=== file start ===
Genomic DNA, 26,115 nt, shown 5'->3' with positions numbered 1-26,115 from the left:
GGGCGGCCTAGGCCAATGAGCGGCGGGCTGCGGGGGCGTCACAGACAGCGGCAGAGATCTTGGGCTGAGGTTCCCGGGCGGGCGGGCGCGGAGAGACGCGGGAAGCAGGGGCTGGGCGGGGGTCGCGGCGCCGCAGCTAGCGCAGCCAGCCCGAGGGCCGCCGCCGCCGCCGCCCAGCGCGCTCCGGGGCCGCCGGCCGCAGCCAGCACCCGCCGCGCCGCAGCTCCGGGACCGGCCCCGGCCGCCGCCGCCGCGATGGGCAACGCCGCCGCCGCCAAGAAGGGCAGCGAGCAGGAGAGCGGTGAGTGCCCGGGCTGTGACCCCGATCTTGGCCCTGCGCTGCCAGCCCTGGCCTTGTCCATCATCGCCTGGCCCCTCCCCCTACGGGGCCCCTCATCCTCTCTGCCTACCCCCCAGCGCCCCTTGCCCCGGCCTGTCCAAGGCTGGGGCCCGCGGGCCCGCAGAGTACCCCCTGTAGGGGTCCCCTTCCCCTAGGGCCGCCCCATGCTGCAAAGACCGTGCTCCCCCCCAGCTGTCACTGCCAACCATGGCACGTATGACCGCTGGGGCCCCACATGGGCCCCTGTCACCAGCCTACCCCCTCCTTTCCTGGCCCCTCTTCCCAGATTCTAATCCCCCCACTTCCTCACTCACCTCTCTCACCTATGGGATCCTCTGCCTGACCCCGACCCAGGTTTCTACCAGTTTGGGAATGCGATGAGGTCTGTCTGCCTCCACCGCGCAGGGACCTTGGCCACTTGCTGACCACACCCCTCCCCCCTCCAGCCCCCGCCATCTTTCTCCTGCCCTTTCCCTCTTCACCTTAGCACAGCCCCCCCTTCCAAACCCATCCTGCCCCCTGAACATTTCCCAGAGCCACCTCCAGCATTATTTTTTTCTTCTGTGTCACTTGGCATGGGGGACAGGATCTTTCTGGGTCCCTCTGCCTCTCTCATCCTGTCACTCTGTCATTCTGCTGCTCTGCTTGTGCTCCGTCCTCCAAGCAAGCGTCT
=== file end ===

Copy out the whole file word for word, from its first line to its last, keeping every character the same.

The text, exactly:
Genomic DNA, 26,115 nt, shown 5'->3' with positions numbered 1-26,115 from the left:
GGGCGGCCTAGGCCAATGAGCGGCGGGCTGCGGGGGCGTCACAGACAGCGGCAGAGATCTTGGGCTGAGGTTCCCGGGCGGGCGGGCGCGGAGAGACGCGGGAAGCAGGGGCTGGGCGGGGGTCGCGGCGCCGCAGCTAGCGCAGCCAGCCCGAGGGCCGCCGCCGCCGCCGCCCAGCGCGCTCCGGGGCCGCCGGCCGCAGCCAGCACCCGCCGCGCCGCAGCTCCGGGACCGGCCCCGGCCGCCGCCGCCGCGATGGGCAACGCCGCCGCCGCCAAGAAGGGCAGCGAGCAGGAGAGCGGTGAGTGCCCGGGCTGTGACCCCGATCTTGGCCCTGCGCTGCCAGCCCTGGCCTTGTCCATCATCGCCTGGCCCCTCCCCCTACGGGGCCCCTCATCCTCTCTGCCTACCCCCCAGCGCCCCTTGCCCCGGCCTGTCCAAGGCTGGGGCCCGCGGGCCCGCAGAGTACCCCCTGTAGGGGTCCCCTTCCCCTAGGGCCGCCCCATGCTGCAAAGACCGTGCTCCCCCCCAGCTGTCACTGCCAACCATGGCACGTATGACCGCTGGGGCCCCACATGGGCCCCTGTCACCAGCCTACCCCCTCCTTTCCTGGCCCCTCTTCCCAGATTCTAATCCCCCCACTTCCTCACTCACCTCTCTCACCTATGGGATCCTCTGCCTGACCCCGACCCAGGTTTCTACCAGTTTGGGAATGCGATGAGGTCTGTCTGCCTCCACCGCGCAGGGACCTTGGCCACTTGCTGACCACACCCCTCCCCCCTCCAGCCCCCGCCATCTTTCTCCTGCCCTTTCCCTCTTCACCTTAGCACAGCCCCCCCTTCCAAACCCATCCTGCCCCCTGAACATTTCCCAGAGCCACCTCCAGCATTATTTTTTTCTTCTGTGTCACTTGGCATGGGGGACAGGATCTTTCTGGGTCCCTCTGCCTCTCTCATCCTGTCACTCTGTCATTCTGCTGCTCTGCTTGTGCTCCGTCCTCCAAGCAAGCGTCT